The Diabolical Avian ID Quiz: From A to Z in Queens was pretty darn diabolical even though I tried to include a clue by using “from A to Z” in reference to the fact that all three quiz shots were taken in a zoo.  Yeah, that was radically unfair and unsporting of me but these quizzes aren’t called diabolical for nothing!  But  it wasn’t all that diabolical when you consider that it was the Queens Zoo that served as the setting and I also left this clue: “a knowledge of what birds can be seen in my fine borough will be of great assistance to you.”  Those who are really familiar with Queens should know what birds are in the zoo named for our borough.

Before I go any further I would like to share the three quiz images so that those who have not yet looked at the original quiz and are too lazy to click over to it can see what images were provided.

Diabolical A to Z Quiz in Queens Quiz Pic 1

Diabolical A to Z Quiz in Queens Quiz Pic 2

Diabolical A to Z Quiz in Queens Quiz Pic 3

Impossible?  Of course not!  In fact, the very first person to guess, Nick, managed to get the third quiz picture correct by calling it a Bald Eagle.  Of course, that was the easiest of the three because though the bird in the image is captive, a bird that was injured and can’t be returned to the wild, Bald Eagles do occur regularly and naturally in Queens.  Too bad it took quite some time for people to agree with Nick‘s initial identification.

Diabolical A to Z Quiz in Queens Quiz Pic 3 Answer: Bald Eagle

Bird number two was difficult both because the image was tough to make out and because Barrow’s Goldeneye is very tough to see in Queens, especially at close range.  There has been one for the last couple winters at Jamaica Bay Wildlife Refuge, but I don’t think anyone has gotten as close to it as I got to the one at the Queens Zoo.  By the way, the Queens Zoo has a very nice collection of ducks that are certainly not countable for a birder’s life list but are useful in terns of studying and learning field marks.  Jochen gets credit for first identifying this quiz picture, even if his guess was at least half in jest.  Fortunately for other, later, guessers, several folks agreed with Jochen and also recognized the telltale marks of a Barrow’s Goldeneye even though it was underwater.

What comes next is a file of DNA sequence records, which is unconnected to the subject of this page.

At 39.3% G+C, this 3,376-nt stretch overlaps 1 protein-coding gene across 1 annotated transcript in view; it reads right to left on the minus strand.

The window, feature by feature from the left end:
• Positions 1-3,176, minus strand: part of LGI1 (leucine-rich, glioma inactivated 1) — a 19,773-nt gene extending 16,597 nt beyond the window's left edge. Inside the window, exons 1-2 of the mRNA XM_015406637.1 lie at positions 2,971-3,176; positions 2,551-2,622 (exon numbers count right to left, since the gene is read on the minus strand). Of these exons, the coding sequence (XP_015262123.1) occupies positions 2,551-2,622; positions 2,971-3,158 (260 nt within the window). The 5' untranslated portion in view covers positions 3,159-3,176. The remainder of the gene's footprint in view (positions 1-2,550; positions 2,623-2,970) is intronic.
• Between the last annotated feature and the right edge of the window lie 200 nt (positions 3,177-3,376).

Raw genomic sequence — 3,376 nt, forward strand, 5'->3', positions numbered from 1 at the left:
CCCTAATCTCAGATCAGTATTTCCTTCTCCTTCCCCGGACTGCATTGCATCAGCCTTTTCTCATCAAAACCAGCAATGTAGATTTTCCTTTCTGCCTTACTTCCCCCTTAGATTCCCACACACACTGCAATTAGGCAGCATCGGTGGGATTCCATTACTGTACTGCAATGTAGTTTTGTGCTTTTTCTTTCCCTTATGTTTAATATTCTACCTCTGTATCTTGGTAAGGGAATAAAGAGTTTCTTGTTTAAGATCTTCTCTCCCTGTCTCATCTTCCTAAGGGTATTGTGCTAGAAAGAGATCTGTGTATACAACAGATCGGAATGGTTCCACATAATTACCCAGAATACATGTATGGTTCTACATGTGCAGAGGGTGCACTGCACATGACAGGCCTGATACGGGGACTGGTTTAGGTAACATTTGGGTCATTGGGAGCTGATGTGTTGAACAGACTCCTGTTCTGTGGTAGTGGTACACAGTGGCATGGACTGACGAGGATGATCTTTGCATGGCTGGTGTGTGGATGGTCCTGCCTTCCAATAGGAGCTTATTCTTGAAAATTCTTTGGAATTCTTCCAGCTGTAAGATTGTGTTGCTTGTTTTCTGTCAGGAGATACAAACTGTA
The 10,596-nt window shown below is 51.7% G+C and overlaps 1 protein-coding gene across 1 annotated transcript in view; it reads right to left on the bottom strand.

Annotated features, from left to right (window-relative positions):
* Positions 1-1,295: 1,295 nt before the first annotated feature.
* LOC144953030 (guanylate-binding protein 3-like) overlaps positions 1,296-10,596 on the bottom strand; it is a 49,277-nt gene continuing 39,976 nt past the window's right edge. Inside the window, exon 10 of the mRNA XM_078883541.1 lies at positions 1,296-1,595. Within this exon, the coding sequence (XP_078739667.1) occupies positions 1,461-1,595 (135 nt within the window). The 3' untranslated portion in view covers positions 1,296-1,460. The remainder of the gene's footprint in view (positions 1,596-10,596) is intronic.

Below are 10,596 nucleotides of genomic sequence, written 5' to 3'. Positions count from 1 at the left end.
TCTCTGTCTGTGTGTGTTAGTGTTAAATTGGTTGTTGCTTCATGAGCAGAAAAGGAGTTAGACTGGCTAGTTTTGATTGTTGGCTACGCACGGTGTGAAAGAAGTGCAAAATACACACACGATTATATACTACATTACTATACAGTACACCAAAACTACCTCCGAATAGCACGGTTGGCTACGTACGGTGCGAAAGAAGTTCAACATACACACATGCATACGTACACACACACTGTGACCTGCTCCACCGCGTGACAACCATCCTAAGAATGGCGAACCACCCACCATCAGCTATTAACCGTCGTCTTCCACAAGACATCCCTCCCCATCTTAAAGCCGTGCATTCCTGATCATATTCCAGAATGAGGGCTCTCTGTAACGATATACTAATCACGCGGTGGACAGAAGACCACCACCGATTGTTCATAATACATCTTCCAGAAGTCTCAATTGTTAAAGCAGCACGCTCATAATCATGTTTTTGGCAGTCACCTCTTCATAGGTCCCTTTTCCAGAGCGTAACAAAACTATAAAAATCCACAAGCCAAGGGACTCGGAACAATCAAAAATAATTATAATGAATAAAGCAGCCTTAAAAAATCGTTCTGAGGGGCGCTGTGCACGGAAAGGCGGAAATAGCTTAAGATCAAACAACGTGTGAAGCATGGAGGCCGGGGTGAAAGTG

Diabolical A to Z Quiz in Queens Quiz Pic 1 Answer: Barrow’s Goldeneye

Finally we come to the most unfair of the three quiz pictures, that which depicted feather detail of a Thick-billed Parrot.  One can’t see a Thick-billed Parrot in the wild in Queens so until Dan figured out that these shots were all taken in a zoo there was no way to get this one correct.  Making the quiz even more diabolical was the fact that two species of parrot do frequent Queens – we have a large population of Monk Parakeets and a small and seldom seen flock of Mitred Parakeets.  Most folks chose the former as the most likely bird while some folks, thinking they knew the avifauna of Queens well, chose the latter.  But this quiz picture was too diabolical for anyone but someone thinking outside the box to come up with the correct answer because, really, why would anyone think I had a shot of a bird in Queens that is endangered and now has a range restricted to Mexico?  DIABOLICAL!!!

Diabolical A to Z Quiz in Queens Quiz Pic 2 Answer: Thick-billed Parrot

So who wins?  All three who did the heavy lifting and were the first to correctly identify a bird seem to deserve victory, but Doug G did eventually manage to put two of them into the same guess.  I’ll leave it to you all to decide in the comments.  Personally, I think you are all winners for having the guts to guess!

Written by Corey
Corey is a New Yorker who lived most of his life in upstate New York but has lived in Queens since 2008. He's only been birding since 2005 but has garnered a respectable life list by birding whenever he wasn't working as a union representative or spending time with his family. He lives in Forest Hills with Daisy and Desmond Shearwater. His bird photographs have appeared on the Today Show, in Birding, Living Bird Magazine, Bird Watcher's Digest, and many other fine publications. He is also the author of the American Birding Association Field Guide to the Birds of New York.